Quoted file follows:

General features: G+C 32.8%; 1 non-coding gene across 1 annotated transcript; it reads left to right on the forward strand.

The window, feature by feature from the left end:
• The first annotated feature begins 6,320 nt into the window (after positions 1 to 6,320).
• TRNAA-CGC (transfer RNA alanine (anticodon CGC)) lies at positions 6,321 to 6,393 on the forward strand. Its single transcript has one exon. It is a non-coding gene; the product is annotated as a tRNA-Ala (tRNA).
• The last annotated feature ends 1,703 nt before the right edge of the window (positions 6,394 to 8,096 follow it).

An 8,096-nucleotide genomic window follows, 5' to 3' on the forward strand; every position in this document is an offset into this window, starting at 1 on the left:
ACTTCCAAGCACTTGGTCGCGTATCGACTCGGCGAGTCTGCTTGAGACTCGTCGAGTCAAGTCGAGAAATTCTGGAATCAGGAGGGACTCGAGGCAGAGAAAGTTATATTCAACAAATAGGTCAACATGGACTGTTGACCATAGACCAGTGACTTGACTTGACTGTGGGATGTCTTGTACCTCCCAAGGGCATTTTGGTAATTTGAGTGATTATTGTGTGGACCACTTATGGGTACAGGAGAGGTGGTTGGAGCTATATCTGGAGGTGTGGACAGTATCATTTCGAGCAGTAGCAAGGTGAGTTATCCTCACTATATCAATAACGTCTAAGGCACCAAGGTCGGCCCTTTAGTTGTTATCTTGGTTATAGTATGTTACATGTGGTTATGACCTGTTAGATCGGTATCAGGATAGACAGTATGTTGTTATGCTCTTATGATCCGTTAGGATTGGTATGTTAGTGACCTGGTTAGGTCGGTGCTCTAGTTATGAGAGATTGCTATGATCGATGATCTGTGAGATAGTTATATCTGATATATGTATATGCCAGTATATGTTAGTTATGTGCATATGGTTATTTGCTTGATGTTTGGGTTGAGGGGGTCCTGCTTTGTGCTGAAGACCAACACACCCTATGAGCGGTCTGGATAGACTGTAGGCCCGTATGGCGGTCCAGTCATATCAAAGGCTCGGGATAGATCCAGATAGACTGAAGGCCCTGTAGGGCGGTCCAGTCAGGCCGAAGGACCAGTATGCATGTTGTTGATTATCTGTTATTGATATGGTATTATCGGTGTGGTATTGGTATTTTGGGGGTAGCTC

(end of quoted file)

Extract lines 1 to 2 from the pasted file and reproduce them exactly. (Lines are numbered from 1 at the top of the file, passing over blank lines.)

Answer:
General features: G+C 32.8%; 1 non-coding gene across 1 annotated transcript; it reads left to right on the forward strand.

The window, feature by feature from the left end: